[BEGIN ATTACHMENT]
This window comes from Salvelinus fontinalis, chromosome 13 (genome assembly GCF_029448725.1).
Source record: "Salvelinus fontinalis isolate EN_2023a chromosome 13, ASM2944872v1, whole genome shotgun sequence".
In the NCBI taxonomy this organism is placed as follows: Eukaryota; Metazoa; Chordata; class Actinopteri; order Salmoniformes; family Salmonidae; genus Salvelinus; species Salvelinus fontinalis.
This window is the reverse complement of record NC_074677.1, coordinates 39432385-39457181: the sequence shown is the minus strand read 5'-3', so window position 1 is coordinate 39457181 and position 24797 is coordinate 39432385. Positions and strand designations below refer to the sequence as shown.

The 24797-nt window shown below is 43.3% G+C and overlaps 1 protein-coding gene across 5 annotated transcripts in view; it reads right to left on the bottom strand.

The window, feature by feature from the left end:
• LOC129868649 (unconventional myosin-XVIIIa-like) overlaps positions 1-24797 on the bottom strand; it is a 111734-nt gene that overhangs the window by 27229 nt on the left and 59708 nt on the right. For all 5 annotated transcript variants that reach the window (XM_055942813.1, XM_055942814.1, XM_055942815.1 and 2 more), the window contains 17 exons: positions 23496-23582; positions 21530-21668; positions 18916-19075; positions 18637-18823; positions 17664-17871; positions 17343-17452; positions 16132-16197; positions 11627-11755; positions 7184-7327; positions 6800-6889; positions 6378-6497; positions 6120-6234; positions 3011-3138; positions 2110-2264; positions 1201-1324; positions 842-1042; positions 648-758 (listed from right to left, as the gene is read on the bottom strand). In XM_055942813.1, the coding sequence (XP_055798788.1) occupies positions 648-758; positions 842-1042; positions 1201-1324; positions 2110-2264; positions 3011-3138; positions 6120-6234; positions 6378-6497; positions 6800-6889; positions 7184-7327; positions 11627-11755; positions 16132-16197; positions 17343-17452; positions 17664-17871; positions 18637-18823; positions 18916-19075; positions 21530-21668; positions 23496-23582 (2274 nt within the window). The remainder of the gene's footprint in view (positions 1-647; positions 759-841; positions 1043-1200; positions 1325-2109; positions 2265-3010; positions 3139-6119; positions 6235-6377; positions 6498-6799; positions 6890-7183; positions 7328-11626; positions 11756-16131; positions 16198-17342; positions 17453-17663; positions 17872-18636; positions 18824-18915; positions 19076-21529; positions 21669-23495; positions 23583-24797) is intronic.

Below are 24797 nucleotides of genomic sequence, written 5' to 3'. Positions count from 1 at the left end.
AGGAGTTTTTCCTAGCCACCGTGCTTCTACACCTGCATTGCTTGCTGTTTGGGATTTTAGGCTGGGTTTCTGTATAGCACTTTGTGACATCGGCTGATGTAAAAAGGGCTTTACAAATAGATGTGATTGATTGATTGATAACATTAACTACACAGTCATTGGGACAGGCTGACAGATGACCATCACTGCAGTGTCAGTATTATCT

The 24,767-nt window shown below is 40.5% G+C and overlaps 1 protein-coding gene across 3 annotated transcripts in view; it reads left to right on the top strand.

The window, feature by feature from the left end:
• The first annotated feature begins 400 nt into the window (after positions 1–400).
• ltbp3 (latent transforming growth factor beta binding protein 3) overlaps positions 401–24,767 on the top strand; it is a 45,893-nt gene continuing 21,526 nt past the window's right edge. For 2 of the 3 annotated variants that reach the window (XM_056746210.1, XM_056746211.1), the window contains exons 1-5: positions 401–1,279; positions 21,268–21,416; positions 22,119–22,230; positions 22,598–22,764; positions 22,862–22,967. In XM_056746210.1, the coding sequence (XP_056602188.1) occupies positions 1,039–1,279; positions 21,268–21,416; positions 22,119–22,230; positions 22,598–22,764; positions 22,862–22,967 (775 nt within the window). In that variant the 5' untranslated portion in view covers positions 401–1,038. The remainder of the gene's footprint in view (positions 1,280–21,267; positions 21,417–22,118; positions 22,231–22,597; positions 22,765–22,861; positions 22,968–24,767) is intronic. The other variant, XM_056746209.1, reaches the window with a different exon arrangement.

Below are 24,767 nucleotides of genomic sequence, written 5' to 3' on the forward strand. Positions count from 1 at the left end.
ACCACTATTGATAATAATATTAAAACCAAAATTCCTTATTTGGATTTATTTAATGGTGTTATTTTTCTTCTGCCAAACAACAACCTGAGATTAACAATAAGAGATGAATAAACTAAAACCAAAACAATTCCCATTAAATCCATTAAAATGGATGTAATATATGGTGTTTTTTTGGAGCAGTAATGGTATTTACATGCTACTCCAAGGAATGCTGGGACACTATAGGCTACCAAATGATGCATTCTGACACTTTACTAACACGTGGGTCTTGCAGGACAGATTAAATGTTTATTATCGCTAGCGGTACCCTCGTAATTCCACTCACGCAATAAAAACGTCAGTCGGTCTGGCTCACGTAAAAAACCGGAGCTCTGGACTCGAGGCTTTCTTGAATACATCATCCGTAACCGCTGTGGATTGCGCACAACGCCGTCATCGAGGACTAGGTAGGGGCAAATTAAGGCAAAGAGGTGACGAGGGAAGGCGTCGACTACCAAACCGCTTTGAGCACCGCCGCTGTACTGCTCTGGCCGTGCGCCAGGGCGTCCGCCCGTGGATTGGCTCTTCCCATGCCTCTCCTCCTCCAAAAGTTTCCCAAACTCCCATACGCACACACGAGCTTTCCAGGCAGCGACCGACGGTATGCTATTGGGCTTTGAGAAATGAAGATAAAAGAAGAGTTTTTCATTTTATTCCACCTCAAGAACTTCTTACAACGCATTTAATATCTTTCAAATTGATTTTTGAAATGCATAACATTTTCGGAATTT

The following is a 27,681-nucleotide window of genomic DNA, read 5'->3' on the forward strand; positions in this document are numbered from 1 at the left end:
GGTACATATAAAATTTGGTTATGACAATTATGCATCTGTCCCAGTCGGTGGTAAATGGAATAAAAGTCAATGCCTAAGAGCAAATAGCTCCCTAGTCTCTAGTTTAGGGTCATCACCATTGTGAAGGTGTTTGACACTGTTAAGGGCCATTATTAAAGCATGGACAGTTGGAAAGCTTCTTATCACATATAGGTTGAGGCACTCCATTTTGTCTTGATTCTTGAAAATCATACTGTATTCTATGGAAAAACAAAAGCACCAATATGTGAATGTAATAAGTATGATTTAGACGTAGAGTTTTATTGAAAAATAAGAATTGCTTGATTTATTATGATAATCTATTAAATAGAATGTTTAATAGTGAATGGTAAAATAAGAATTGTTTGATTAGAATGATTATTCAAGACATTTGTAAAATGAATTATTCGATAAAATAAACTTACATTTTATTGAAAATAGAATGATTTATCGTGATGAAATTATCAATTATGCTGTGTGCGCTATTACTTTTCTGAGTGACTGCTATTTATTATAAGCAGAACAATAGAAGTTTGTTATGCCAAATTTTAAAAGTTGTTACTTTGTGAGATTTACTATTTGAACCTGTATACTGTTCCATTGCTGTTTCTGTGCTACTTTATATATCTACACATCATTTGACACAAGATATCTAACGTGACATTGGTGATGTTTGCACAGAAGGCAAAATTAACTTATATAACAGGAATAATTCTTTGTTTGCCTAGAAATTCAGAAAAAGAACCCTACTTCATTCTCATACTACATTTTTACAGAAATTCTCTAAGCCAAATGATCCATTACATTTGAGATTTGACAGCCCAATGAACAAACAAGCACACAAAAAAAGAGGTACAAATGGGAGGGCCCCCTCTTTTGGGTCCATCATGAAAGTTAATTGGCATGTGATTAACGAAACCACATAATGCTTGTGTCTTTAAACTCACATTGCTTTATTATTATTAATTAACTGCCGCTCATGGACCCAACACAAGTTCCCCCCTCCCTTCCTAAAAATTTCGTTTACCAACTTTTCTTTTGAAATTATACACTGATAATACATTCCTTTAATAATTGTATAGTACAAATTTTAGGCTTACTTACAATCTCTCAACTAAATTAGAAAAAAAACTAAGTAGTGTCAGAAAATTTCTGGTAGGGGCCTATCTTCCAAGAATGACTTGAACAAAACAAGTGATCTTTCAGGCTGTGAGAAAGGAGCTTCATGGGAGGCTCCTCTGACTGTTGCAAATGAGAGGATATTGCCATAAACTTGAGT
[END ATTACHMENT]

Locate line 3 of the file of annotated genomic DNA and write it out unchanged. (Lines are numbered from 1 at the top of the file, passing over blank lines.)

In the NCBI taxonomy this organism is placed as follows: Eukaryota; Metazoa; Chordata; class Actinopteri; order Salmoniformes; family Salmonidae; genus Salvelinus; species Salvelinus fontinalis.